If you are a new believer, do not be discouraged. It takes time to learn Scripture, but it is worth the time it takes. And if you have been a Christian for many years now, I would say examine yourself. How knowledgeable of the Bible are you now compared to where you were a year ago? Two years ago? When you first became a Christian? If you see progress, praise God and then strive for more. If you do not, pray that the Lord would give you a desire to know Him and to know His Word. We do not strive for perfection, for that is impossible this side of heaven. But we do strive for progress.

“Therefore, dear friends, since you know this in advance, be on your guard, so that you are not led away by the error of lawless people and fall from your own stability. But grow in the grace and knowledge of our Lord and Savior Jesus Christ. To Him be the glory both now and to the day of eternity. Amen.” (2 Peter 3:17-18)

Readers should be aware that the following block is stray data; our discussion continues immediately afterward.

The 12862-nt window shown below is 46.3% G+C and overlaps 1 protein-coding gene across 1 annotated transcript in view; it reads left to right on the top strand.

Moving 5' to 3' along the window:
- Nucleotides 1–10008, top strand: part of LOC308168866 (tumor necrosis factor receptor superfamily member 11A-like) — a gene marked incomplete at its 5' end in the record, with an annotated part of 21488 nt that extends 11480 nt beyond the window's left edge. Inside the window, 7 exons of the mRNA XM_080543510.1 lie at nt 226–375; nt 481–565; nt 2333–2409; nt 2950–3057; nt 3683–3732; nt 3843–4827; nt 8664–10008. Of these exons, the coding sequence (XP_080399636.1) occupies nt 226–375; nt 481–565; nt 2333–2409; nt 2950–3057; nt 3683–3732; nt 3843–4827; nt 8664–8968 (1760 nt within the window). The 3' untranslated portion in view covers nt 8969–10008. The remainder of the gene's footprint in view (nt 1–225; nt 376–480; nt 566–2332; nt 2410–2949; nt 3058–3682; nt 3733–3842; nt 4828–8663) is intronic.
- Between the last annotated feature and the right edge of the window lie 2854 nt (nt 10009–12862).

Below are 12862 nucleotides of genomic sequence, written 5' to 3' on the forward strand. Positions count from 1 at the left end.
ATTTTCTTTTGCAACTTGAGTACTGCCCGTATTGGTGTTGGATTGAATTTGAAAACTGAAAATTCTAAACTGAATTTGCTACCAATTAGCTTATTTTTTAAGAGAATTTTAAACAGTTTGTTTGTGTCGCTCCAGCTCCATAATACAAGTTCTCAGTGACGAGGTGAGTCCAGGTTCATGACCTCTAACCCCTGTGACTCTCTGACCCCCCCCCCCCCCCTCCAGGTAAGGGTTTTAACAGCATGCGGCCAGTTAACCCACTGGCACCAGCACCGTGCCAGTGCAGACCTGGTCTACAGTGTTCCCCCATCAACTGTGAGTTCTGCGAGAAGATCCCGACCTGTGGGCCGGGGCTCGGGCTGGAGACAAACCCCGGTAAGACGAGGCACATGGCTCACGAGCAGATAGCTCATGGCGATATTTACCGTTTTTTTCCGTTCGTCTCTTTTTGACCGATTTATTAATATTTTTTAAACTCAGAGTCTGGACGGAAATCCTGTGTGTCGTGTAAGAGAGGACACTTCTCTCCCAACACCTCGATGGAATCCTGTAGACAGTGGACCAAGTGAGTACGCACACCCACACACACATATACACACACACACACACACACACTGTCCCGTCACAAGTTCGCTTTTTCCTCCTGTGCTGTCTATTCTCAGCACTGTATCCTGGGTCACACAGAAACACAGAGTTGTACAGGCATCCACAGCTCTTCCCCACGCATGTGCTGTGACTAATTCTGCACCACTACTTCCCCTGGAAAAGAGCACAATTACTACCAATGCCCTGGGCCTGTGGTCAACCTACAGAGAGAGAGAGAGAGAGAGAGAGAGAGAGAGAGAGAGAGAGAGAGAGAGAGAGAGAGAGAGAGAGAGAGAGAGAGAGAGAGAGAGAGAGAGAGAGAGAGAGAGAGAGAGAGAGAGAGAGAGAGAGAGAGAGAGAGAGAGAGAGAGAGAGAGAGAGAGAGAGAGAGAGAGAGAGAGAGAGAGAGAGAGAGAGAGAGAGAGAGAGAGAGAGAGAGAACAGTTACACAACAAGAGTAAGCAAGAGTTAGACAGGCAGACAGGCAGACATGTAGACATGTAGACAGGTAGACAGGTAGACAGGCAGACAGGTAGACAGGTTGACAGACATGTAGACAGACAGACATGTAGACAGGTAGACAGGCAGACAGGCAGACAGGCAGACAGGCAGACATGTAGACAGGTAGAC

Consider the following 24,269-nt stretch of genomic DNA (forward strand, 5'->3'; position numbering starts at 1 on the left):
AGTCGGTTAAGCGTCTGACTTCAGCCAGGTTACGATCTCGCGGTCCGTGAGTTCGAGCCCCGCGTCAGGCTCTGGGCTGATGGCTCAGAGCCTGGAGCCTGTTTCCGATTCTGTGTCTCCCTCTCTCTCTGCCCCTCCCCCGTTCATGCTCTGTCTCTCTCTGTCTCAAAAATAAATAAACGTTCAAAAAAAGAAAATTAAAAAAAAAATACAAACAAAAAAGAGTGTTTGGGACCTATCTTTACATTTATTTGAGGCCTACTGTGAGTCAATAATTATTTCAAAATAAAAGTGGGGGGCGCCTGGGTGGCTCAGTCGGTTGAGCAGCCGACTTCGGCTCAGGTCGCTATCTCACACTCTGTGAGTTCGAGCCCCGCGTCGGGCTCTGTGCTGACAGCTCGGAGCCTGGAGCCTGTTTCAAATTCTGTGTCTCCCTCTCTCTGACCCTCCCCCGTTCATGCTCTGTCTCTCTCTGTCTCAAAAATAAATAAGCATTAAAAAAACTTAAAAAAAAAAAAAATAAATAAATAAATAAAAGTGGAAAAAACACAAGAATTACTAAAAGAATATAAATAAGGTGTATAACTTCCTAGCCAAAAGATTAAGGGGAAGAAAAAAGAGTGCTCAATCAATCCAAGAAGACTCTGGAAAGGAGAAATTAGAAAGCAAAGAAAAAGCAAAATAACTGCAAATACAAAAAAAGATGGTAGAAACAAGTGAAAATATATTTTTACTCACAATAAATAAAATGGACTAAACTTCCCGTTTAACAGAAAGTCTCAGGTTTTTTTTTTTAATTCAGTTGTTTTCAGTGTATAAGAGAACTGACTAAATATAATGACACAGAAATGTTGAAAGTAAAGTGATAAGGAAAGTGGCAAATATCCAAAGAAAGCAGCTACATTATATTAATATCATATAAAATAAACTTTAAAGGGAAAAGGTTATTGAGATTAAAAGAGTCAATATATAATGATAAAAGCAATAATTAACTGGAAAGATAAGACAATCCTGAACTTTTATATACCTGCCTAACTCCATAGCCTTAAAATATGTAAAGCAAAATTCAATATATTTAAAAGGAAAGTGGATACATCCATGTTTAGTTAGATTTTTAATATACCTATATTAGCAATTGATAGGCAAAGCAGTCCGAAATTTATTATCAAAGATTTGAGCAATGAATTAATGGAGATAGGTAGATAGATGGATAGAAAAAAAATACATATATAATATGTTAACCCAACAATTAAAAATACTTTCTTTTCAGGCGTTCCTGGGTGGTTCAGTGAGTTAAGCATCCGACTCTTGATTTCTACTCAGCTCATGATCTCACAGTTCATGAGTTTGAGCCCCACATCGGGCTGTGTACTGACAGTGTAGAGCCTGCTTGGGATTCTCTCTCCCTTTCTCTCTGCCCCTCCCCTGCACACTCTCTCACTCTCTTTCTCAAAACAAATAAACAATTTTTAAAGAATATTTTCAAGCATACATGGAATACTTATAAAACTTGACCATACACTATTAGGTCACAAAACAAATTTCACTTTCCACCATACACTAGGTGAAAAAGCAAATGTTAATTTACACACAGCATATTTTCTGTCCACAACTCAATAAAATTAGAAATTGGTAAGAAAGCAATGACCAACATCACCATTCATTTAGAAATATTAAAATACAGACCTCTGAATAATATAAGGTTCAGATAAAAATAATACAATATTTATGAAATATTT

Advertisements

One thought on “Biblical Illiteracy: the Church Epidemic

  1. Very well written Clayton. I remember as a. Child growing up in the Catholic church. My grandmother revered the Bible but we were not allowed to touch it let alone read it. It was too special a book to be messed with. My hrandmother loved Jesus and she taught me too love Him too. But Not because I read His truth in scripture. It was for fear of going to Hell if I didn’t. I read my Bible as much as I can. I believe that knowledge is power and God will give us that if seek Him. I also believe that we are responsible for defending what we believe. Going to Hell (as my grandmother put it) is not an answer. We must be knowledgeable if we intend to defend our belief in Jesus Christ. In fact it is our responsibility. In 1Peter 3:15 we are told , “but honor the Messiah as Lord in your hearts. Always be ready to give a defense to anyone who asks you for a reason for the hope that is in you.”
    Nice post.

    Like

Leave a Reply

Fill in your details below or click an icon to log in:

WordPress.com Logo

You are commenting using your WordPress.com account. Log Out / Change )

Twitter picture

You are commenting using your Twitter account. Log Out / Change )

Facebook photo

You are commenting using your Facebook account. Log Out / Change )

Google+ photo

You are commenting using your Google+ account. Log Out / Change )

Connecting to %s